You just don’t need a content strategy, you need an information management process that ensures your consumers are getting answers to questions in real-time (i.e. consumers time, not brand publication time). Marketing is fast becoming a real time management process. The new consumer touchpoint strategy is not about who people are and where they are (channels they are in), but what they are doing (right now). The consumers you need to ‘reach’ will identify themselves by their behaviour – hence why the challenge is behaviour identification and response. In this situation content is almost never going to be the right response. It is also why mobile is important – because a mobile is the device most closely aligned to real-time behaviour and, through things such as augmented reality and algorithmic insertion, can be made even more so. Mobile is not a channel, that is simply an old-fashioned media planner’s way of looking at it, a mobile is actually a behaviour detection device. Channels are dead along with the CONTent they once CONTained.

Organic social media is dead: but was it ever alive?

It appears to have become an article of faith that organic social media reach is dead. The reason for this, so the idea goes, is that the social space has become so cluttered that achieving cut-through is now too difficult. From this it proceeds that the way forward is to look at paid for solutions, or at least to ensure that any organic activity has paid for boosters attached.

My question though is this. Was organic social media reach ever alive? OK there may have been some examples where brands have managed to get themselves in front of a large number of people in the social digital space, but I would contend that these were, and will remain, the exception. I don’t think the social media space has ever delivered reach on a consistent basis and all that has changed is that we are waking up to that fact. For example engagement levels, on average, with brand Facebook pages have always been abysmally low. This is not a recent phenomenon, it is simply that we haven’t wished to believe this.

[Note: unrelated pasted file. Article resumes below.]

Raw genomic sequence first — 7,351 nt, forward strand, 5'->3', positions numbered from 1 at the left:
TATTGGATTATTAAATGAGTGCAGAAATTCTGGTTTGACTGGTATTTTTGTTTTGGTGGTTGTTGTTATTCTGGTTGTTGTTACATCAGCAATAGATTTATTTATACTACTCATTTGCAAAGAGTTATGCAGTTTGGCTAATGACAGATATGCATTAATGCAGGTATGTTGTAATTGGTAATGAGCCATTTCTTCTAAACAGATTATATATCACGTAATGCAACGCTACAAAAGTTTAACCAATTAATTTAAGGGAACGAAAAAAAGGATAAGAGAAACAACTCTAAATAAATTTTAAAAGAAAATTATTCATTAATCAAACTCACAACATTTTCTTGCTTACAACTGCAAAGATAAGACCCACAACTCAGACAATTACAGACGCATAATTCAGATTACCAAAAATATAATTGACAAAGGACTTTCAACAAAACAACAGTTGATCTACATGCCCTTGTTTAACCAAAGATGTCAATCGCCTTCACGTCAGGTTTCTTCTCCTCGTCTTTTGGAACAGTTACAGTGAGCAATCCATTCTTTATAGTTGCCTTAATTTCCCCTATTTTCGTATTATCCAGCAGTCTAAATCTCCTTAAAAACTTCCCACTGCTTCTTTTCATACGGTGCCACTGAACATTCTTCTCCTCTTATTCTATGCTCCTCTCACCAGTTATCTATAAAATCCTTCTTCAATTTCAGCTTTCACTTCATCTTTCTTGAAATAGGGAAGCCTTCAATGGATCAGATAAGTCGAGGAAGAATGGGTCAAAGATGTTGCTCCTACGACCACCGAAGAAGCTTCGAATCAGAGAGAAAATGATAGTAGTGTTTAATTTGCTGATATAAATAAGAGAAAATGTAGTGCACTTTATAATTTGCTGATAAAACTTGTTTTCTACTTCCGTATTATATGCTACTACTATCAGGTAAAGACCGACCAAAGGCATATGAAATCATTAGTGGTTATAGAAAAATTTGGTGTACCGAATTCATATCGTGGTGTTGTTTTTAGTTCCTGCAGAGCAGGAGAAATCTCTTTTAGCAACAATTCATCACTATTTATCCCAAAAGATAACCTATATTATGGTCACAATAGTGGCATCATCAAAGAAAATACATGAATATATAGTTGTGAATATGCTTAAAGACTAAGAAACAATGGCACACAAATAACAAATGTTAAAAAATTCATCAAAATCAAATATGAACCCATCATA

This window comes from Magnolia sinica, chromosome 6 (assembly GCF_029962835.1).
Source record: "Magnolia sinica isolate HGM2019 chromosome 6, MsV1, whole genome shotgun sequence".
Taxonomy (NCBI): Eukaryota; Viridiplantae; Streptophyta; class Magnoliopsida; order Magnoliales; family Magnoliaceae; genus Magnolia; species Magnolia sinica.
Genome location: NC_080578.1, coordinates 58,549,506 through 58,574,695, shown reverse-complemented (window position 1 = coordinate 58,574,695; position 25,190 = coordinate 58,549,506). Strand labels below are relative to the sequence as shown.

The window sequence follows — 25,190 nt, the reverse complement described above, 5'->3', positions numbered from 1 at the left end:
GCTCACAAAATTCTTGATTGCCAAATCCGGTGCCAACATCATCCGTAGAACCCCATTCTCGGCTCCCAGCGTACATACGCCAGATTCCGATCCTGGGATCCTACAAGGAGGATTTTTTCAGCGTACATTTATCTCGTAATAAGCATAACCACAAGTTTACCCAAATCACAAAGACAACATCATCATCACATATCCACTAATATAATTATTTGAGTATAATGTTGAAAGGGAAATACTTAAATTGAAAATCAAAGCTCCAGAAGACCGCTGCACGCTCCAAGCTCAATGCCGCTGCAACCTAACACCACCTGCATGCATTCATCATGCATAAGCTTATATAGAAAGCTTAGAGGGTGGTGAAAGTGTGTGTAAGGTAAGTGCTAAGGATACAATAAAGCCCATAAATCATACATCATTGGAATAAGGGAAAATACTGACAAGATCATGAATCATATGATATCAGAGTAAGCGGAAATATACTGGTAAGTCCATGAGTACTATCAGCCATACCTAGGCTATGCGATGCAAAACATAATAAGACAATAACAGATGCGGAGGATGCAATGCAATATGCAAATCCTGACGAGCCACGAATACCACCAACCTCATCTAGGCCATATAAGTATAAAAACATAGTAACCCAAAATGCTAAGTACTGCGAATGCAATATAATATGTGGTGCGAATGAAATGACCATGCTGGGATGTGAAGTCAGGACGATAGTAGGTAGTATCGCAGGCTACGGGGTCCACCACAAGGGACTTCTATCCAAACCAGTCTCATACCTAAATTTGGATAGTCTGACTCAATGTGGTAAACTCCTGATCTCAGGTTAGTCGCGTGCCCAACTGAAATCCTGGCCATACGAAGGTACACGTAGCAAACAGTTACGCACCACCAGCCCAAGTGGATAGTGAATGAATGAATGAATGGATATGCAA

It has nothing to do with the fact that the space has now filled up, or, as has been suggested, we are arriving at an impending content shock. The trouble with this type of thinking is this leads to the conclusion that we simply have to make our content more engaging / competitive in order to achieve sufficient reach when, in fact, what we should be doing is abandoning the idea of reach altogether. Continue reading

What next after content marketing?

(Way) back in 2008 I wrote a rather lengthy paper on the theory of social media.  Interestingly, it has become the blogging equivalent of Pink Floyd’s Dark Side of the Moon in that it has hung around in my list of current popular posts ever since.  Within this I suggested that the key assets for operating in the social media space were content, conversation and community.  I also proposed that we were likely to move through these in sequence: content being the easiest thing to deal with, followed by conversation and ending up with community.